Ario is a 2.5D action-adventure that has some slight tower defense mechanics periodically. Unfortunately, the lack of polish makes this game unplayable in spots with some truly head scratching design choices.

Playing as a boy searching for his mother as it gets raided by odd looking masked enemies, the plot doesn’t make sense. Normally, the narrative can be pushed aside as it might not mean much in term of gameplay, but here, it is just the opposite. There is a big emphasis on the plot, as the story is told through some nicely drawn cutscenes, but the player is never really told who these bad guys are, why they all look the same, what exactly are they trying to do, and why did they so happen upon your specific village. As another laughable point, the player encounters an old man locked in a cell who then gives him a crossbow. How does a frail old man keep a giant crossbow hidden in an empty cell? Wouldn’t the guards easily see this large, deadly weapon being housed there?

Making matters worse, the characters speak gibberish during cutscenes. However, by default, subtitles are turned off. At first, I thought something was wrong with the game but then realized that this critical option is deactivated for some reason. So if you play this game, be sure to turn on the subtitles as the first thing you do.

Gameplay is essentially classic Prince of Persia-ish but faster, looser, and buggy. It feels cool to move with such a high speed but then becomes tedious and inaccurate when faced with detailed platforming challenges. On a few occasions, I got stuck on parts of the environment and had to restart. One time I actually got stuck on an enemy’s head, soft locking the game. It is a shame because the foundation of a parkour system is in place but falls apart with it being so loose and random.

Combat is the same as traversal. The player is given a few abilities to take down enemies, like a flying head stomp and dodge roll, but becomes too reliant on the crossbow system. Even though aiming is handled through the analog stick, it never feels right or snappy. At times, the game breaks into a tower defense-like scenario where the player must control arrows from a large crossbow, sniping each enemy that spawns in the distance.  Unfortunately, there is no option to invert the camera control so these sections became nearly unplayable for me. While it can be satisfying to nail a moving target from these great distances, it becomes a little ridiculous when it takes multiple arrows to drop a single soldier.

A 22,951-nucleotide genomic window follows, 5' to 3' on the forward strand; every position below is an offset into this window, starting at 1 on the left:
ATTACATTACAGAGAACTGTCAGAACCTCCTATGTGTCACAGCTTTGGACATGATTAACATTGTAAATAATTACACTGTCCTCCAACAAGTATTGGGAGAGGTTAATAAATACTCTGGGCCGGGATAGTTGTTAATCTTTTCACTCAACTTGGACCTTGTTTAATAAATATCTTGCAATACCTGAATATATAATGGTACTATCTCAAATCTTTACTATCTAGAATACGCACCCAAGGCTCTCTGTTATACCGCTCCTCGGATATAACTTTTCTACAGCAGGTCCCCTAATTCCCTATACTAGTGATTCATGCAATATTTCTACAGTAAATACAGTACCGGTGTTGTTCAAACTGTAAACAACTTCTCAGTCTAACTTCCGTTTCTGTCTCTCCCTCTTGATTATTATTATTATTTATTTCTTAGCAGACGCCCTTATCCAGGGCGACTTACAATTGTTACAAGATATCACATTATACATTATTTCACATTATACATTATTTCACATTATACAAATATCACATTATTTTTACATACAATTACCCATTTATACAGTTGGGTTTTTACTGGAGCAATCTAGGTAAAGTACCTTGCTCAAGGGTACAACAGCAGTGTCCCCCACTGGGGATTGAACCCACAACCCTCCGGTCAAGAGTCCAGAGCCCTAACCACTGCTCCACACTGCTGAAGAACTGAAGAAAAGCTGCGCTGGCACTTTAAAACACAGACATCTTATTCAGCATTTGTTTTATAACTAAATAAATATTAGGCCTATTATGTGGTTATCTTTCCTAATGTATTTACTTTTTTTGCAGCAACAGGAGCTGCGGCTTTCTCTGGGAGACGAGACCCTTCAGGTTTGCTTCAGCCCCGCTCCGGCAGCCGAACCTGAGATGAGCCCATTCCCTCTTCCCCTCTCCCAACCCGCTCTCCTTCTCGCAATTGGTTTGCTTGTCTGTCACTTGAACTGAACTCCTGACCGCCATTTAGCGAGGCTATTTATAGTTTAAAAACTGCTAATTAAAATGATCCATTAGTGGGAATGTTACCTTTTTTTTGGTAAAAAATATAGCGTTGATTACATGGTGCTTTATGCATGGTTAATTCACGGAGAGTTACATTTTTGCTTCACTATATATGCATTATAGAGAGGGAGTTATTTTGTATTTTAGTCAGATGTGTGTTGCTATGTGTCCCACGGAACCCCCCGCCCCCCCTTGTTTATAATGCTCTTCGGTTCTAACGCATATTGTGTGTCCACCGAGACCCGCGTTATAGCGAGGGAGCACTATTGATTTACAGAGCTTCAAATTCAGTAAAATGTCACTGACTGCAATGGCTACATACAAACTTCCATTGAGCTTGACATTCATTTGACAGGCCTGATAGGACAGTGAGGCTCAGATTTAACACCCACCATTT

The control and plot might be lacking but the landscapes are a highlight. From sweeping plains/forests to heavily guarded strongholds, each area conveys a different feeling. My complaint is a double-edged sword as the 2.5D perspective can make each area look much more interactive than they really are. Instead of being locked to simple left and right movement, I wanted to explore the elements in the background. Sometimes there are even fake pathways that appear to transition into the background, making them seem explorable when they are not. The soundtrack also isn’t a soundtrack. It is just looping ambient noise that misleads the player they are listen to something much bigger than its appearance.

Ario feels like an early beta or late alpha version of a game that has its heart in the right place but falls apart with its execution. It is too buggy to recommend, too loose controlling to fully enjoy, and the lacking presentation values simple do not respect the player’s time. Also, the name Ario might not have been the best choice because Google searching only yield results from Nintendo’s most popular franchise.

SCORE: 4/10

Not As Good As: the latest Prince of Persia title

Better Than: going back to the original Prince of Persia with its super high difficulty and short timer

Not To Be Confused With: Ayo The Clown

By: Zachary Gasiorowski, Editor in Chief

Twitter: @ZackGaz

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